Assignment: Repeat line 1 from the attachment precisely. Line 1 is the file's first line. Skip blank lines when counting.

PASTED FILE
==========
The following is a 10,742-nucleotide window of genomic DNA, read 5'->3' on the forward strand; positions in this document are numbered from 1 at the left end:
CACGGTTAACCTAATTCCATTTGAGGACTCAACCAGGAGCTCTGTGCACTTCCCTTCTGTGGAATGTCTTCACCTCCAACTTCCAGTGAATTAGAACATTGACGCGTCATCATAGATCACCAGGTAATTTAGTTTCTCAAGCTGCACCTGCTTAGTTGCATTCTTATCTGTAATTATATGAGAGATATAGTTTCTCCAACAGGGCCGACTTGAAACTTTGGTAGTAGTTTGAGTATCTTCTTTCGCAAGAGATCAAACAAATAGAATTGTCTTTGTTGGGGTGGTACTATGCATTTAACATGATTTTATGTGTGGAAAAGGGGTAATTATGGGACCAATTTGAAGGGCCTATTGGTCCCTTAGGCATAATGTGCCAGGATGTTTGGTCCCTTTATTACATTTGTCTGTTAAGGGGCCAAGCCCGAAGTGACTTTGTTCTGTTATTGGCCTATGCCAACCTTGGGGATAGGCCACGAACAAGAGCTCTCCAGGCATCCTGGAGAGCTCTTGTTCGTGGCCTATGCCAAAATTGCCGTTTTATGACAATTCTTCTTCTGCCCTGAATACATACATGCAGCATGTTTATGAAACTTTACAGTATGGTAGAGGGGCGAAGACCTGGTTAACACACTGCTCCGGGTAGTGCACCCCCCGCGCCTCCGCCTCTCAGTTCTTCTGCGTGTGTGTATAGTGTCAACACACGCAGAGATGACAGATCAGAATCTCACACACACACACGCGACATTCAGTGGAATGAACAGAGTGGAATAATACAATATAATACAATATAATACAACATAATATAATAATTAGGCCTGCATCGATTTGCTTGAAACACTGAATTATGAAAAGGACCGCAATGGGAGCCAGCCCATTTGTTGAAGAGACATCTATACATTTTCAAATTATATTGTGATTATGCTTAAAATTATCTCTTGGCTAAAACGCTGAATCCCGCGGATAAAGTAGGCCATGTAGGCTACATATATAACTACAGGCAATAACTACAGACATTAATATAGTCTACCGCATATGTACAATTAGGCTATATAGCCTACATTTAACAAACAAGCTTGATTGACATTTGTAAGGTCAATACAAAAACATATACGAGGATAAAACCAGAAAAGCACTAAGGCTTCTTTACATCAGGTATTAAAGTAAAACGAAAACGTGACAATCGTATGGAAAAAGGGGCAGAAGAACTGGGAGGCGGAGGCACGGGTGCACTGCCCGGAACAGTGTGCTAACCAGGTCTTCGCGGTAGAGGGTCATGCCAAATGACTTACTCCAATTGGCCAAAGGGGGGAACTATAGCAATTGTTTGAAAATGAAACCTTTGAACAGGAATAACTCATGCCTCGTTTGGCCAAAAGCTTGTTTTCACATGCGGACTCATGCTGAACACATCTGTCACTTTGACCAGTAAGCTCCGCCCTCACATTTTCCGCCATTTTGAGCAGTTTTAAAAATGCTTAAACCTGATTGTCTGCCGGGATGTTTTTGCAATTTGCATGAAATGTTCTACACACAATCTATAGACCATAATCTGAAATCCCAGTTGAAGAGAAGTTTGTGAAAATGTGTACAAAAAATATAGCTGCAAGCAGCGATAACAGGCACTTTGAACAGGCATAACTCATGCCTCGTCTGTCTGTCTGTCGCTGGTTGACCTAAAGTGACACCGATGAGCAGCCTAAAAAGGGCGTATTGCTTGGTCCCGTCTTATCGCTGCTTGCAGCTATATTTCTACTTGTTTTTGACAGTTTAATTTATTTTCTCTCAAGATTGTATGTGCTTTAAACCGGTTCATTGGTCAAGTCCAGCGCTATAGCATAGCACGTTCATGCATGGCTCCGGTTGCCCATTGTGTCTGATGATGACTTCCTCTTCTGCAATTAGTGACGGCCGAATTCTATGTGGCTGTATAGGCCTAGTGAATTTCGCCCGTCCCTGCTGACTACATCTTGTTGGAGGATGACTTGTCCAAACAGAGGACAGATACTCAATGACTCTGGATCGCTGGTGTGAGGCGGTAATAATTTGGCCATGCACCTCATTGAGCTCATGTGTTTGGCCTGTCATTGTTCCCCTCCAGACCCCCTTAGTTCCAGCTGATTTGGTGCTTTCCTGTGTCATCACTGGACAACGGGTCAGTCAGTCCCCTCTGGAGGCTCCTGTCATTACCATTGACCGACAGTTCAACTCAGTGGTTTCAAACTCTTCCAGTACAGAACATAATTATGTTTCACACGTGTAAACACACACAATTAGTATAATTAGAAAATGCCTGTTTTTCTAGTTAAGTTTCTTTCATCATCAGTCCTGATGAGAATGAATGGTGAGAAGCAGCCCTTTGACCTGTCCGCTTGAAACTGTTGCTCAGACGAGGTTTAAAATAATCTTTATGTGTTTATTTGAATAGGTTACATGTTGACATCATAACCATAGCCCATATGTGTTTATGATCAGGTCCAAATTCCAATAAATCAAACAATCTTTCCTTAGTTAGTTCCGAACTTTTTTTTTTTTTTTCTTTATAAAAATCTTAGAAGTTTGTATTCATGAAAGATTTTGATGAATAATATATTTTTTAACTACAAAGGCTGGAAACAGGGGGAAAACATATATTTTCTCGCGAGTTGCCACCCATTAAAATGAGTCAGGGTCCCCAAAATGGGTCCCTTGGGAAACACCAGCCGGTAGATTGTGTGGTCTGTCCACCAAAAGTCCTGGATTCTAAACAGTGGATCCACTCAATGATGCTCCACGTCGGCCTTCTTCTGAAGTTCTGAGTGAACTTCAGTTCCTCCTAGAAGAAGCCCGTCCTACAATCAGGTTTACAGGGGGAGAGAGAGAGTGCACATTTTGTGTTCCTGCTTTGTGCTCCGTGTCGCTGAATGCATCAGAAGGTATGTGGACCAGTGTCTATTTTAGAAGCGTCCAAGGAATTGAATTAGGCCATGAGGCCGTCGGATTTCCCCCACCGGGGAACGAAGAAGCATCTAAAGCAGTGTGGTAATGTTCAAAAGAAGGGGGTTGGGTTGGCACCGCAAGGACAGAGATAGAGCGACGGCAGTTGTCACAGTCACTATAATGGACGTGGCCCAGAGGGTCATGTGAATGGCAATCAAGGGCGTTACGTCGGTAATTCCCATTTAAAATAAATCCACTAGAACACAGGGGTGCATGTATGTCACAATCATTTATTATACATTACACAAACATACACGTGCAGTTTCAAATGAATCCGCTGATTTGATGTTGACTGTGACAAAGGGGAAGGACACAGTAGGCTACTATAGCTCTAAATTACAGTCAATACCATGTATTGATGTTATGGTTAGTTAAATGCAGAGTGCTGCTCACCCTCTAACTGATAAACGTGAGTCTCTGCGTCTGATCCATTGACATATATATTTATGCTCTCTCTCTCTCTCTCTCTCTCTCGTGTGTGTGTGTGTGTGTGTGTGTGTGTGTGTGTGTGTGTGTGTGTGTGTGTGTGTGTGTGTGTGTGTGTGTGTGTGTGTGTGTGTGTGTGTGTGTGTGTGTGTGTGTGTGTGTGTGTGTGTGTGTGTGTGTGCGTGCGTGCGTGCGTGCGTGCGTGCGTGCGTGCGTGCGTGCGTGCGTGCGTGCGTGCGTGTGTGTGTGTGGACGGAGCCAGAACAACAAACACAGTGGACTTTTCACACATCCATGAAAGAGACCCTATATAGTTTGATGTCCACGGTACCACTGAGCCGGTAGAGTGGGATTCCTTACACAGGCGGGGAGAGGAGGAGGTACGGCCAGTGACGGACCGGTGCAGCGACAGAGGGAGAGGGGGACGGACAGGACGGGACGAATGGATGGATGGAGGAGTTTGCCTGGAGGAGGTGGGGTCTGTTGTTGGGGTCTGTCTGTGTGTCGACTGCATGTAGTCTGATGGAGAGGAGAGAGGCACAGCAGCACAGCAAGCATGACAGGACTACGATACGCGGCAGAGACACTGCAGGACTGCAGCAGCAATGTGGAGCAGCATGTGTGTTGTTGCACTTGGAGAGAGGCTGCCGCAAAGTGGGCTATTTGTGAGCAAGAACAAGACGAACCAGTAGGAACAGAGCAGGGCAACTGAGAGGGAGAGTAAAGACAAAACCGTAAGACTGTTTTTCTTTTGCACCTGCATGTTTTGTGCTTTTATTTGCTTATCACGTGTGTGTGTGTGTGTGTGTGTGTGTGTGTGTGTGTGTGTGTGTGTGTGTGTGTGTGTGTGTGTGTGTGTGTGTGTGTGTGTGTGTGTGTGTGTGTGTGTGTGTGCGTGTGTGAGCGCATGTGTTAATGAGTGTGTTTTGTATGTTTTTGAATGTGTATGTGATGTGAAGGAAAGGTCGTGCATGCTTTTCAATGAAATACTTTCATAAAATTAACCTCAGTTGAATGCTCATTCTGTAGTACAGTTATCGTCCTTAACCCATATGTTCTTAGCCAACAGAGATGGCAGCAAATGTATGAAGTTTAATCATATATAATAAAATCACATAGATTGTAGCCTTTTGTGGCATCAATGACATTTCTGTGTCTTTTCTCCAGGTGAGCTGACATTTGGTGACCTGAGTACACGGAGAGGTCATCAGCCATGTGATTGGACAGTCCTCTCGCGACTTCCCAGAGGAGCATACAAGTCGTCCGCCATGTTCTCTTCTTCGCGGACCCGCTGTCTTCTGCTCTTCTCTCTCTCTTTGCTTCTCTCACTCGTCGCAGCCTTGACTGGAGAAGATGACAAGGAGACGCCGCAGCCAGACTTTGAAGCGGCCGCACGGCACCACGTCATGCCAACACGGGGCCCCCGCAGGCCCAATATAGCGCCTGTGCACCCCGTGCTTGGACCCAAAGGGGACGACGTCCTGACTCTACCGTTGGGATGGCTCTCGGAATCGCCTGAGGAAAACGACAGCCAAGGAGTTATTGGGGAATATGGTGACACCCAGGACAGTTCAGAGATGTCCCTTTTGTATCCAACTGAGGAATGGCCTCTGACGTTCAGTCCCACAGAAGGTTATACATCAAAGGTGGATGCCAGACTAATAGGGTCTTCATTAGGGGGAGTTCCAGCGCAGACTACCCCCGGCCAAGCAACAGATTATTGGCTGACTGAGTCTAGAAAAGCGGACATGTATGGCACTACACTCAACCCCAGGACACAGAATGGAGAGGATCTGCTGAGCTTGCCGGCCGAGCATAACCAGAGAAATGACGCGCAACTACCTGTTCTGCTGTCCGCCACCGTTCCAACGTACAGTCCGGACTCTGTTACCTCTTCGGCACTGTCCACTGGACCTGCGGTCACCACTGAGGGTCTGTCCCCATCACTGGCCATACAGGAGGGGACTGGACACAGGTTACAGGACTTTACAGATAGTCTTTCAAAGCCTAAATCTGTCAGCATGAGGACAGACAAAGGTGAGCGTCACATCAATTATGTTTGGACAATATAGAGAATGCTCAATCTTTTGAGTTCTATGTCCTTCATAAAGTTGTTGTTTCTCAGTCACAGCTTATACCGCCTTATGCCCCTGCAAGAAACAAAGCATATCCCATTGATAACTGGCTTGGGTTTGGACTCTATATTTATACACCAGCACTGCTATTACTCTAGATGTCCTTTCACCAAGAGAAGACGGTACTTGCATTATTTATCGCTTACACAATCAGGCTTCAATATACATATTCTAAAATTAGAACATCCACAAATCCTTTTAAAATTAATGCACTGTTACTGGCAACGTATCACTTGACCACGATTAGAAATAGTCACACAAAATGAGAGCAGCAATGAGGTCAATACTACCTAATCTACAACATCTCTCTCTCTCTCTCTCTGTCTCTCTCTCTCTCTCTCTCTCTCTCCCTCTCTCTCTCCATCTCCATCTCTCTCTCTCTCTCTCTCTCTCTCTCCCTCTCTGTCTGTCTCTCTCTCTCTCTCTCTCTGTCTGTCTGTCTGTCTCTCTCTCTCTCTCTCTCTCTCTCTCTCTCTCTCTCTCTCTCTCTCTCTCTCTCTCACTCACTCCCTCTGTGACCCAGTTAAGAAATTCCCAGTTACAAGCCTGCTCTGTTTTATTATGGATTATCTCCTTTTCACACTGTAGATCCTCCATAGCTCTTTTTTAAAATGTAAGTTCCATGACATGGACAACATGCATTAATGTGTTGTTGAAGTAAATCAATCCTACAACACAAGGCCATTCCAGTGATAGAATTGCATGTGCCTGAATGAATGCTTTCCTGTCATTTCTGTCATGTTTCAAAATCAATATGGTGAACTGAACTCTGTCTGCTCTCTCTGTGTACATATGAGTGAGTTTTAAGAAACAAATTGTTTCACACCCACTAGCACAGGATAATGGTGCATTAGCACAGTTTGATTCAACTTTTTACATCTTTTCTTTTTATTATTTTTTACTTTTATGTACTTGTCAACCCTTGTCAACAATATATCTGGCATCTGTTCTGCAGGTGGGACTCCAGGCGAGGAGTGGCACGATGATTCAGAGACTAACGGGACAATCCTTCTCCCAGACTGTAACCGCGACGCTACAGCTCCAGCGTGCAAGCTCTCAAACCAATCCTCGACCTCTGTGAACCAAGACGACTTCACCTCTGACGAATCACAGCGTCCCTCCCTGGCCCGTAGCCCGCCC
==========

The following is a 10,742-nucleotide window of genomic DNA, read 5'->3' on the forward strand; positions in this document are numbered from 1 at the left end: